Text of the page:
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Why Haryana school admission form raises some serious questions

Manish Dubey
Manish DubeyApr 17, 2018 | 14:42

Why Haryana school admission form raises some serious questions

The Haryana government’s April 11 response to concerns around the information it is collecting statewide through a school admission form  raises more questions than it answers.

For those coming in late, the form mandatorily seeks information on, among other things, students’ and parents’ name as mentioned in their Aadhaar cards, students’ bank accounts (if they have one), parents’ mobile numbers, parents’ occupations, including whether they are into "unclean" jobs, and parents’ annual income.

Among the optional fields are students’ and parents’ Aadhaar numbers and parents’ permanent account numbers (PANs). Media reports suggest that not all schools are comfortable asking parents to furnish such unusual data, and the Opposition has flayed the form for its casteist tone and alleged a surveillance agenda behind it.

Before analysing the government’s official defence, let us first respond to a line that its apologists initially took: that "serious" data like Aadhaar and PAN are optional, implying thereby that the exercise was not as coercive or intrusive as it is made out to be.

This is far from the truth. In routing data collection through schools, the government has been clever to not only cast the net wide (given high enrolment levels in the state), but also expect high compliance. Mindful of wards’ interests, schools are institutions that most parents adhere to and, hence, are unlikely to take information requests from them lightly.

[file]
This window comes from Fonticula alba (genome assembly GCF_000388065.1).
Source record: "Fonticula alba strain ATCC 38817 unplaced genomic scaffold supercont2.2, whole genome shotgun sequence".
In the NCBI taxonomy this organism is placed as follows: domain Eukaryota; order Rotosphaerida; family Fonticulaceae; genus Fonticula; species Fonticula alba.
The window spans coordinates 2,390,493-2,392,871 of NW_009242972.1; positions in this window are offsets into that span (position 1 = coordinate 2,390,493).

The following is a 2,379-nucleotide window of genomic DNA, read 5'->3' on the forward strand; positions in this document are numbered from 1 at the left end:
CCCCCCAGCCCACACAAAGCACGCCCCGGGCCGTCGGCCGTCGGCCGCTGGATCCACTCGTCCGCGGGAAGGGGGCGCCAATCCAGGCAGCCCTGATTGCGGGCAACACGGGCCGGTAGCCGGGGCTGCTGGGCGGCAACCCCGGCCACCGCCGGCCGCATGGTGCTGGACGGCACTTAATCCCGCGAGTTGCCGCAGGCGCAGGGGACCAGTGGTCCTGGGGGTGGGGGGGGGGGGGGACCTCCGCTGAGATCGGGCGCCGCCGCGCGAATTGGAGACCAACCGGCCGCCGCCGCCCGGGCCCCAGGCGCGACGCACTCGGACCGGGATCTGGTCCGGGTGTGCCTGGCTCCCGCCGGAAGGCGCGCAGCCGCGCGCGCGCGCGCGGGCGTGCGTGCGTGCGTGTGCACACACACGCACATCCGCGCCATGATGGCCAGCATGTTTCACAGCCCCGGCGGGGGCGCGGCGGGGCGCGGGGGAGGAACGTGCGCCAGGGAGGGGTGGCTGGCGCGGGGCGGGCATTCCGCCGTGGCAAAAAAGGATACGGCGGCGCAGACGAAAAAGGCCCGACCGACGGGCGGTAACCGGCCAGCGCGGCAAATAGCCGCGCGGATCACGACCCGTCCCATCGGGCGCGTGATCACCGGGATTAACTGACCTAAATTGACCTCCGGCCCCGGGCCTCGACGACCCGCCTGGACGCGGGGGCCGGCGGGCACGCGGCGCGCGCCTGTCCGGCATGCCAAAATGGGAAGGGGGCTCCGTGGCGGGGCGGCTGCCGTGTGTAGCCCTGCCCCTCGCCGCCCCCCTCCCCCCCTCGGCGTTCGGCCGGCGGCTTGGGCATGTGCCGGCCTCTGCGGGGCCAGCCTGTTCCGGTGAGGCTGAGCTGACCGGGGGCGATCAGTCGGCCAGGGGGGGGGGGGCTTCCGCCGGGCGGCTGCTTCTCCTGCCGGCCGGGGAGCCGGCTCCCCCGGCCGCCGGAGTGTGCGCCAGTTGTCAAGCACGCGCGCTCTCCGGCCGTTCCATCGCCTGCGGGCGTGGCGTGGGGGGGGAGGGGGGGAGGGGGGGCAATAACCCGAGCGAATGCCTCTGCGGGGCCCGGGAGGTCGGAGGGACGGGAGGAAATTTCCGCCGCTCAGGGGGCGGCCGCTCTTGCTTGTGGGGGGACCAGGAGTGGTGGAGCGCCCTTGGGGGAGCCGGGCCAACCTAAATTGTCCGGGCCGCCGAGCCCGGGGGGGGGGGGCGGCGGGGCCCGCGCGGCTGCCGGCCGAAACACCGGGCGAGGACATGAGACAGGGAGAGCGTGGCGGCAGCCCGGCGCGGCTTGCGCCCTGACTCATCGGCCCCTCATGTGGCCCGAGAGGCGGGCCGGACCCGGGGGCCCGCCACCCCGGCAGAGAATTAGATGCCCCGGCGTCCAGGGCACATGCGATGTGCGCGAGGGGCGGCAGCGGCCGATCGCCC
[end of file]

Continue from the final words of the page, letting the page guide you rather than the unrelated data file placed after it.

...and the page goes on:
screenshot_041718021821.jpgScreenshot

Further, in embedding a sizeable number of optional questions and hinting at how the data collected would lead to streamlining of government benefits to students, the exercise has ensured that parents will think twice before omitting an optional field.

Would an incomplete form impact available or potential benefits for my child, especially since others may be submitting fully filled-in forms? This is a question most would ask themselves. The optional field is an optional one only in theory once such a question is being raised.

There is little doubt that the government is conscious of the optics of making certain fields mandatory, but also aware of the subtle pressures operating on parents when it comes to information solicited via schools. Hence, the pushing of the potentially contentious Aadhaar and PAN fields to optional-in-name fields.

At another level, there are no clear answers on why certain fields are optional? If the data collection objectives were contingent upon these fields, why not make them mandatory? And if not contingent upon, why have them in the form in the first place? In short, the "most fields are optional" argument is specious.

The government’s central line of defence - that data gathered will ensure better targeting and flow of benefits under various central and state government schemes, including direct transfer of monetary benefits to students’ bank accounts - cuts no ice either.